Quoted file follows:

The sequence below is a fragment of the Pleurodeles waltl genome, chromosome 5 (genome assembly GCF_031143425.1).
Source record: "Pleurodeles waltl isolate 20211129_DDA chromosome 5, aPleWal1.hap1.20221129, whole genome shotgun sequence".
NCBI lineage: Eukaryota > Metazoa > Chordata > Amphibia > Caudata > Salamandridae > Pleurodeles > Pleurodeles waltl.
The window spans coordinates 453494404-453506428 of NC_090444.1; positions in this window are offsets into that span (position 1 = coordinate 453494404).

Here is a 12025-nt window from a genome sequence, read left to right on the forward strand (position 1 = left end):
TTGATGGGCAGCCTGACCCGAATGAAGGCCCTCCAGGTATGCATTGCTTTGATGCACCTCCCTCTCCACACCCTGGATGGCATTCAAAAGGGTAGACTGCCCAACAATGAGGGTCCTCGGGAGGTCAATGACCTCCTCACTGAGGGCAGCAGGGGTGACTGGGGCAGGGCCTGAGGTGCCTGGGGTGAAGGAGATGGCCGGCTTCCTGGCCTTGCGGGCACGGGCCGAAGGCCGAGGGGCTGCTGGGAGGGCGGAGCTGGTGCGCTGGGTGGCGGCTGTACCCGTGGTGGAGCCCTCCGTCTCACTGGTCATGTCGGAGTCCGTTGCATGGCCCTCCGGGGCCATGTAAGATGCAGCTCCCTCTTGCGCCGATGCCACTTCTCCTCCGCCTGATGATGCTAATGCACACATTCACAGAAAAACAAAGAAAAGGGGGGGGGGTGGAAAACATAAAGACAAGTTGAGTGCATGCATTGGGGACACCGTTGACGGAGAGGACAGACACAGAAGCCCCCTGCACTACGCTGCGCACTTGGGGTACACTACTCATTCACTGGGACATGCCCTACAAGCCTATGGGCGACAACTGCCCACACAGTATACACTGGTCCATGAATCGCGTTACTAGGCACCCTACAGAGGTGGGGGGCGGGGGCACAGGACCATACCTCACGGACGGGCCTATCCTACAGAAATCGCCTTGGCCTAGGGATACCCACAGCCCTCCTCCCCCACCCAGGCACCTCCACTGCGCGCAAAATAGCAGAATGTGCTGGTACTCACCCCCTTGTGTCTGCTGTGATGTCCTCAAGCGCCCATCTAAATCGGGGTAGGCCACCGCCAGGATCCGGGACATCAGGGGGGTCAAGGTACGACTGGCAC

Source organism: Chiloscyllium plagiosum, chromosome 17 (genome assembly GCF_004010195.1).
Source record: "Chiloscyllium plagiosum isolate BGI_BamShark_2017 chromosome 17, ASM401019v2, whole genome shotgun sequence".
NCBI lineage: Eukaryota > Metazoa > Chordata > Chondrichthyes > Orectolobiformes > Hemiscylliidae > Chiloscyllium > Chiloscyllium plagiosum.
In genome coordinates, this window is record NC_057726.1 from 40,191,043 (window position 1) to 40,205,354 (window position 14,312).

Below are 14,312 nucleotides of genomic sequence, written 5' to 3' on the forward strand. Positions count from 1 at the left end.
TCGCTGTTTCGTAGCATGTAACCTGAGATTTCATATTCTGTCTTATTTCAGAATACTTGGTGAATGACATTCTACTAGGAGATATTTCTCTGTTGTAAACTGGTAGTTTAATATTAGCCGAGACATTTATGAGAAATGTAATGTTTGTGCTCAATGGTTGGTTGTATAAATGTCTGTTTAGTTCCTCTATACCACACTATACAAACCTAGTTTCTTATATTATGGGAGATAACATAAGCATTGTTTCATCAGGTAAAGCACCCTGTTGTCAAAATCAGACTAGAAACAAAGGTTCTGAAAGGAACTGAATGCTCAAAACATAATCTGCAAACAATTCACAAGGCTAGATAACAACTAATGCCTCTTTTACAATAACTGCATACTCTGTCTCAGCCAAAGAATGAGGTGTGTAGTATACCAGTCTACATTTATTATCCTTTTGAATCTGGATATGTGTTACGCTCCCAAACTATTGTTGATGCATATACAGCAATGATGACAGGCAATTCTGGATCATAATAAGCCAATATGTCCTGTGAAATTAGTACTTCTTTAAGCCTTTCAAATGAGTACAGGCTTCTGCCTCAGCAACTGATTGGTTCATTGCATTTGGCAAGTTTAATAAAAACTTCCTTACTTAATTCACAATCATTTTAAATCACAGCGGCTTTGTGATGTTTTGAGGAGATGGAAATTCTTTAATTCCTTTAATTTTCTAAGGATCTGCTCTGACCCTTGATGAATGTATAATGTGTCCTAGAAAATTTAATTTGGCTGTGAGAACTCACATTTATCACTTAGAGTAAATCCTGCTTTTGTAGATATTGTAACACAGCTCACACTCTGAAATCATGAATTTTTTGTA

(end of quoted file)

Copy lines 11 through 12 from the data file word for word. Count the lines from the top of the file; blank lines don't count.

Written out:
Below are 14,312 nucleotides of genomic sequence, written 5' to 3' on the forward strand. Positions count from 1 at the left end.
TCGCTGTTTCGTAGCATGTAACCTGAGATTTCATATTCTGTCTTATTTCAGAATACTTGGTGAATGACATTCTACTAGGAGATATTTCTCTGTTGTAAACTGGTAGTTTAATATTAGCCGAGACATTTATGAGAAATGTAATGTTTGTGCTCAATGGTTGGTTGTATAAATGTCTGTTTAGTTCCTCTATACCACACTATACAAACCTAGTTTCTTATATTATGGGAGATAACATAAGCATTGTTTCATCAGGTAAAGCACCCTGTTGTCAAAATCAGACTAGAAACAAAGGTTCTGAAAGGAACTGAATGCTCAAAACATAATCTGCAAACAATTCACAAGGCTAGATAACAACTAATGCCTCTTTTACAATAACTGCATACTCTGTCTCAGCCAAAGAATGAGGTGTGTAGTATACCAGTCTACATTTATTATCCTTTTGAATCTGGATATGTGTTACGCTCCCAAACTATTGTTGATGCATATACAGCAATGATGACAGGCAATTCTGGATCATAATAAGCCAATATGTCCTGTGAAATTAGTACTTCTTTAAGCCTTTCAAATGAGTACAGGCTTCTGCCTCAGCAACTGATTGGTTCATTGCATTTGGCAAGTTTAATAAAAACTTCCTTACTTAATTCACAATCATTTTAAATCACAGCGGCTTTGTGATGTTTTGAGGAGATGGAAATTCTTTAATTCCTTTAATTTTCTAAGGATCTGCTCTGACCCTTGATGAATGTATAATGTGTCCTAGAAAATTTAATTTGGCTGTGAGAACTCACATTTATCACTTAGAGTAAATCCTGCTTTTGTAGATATTGTAACACAGCTCACACTCTGAAATCATGAATTTTTTGTA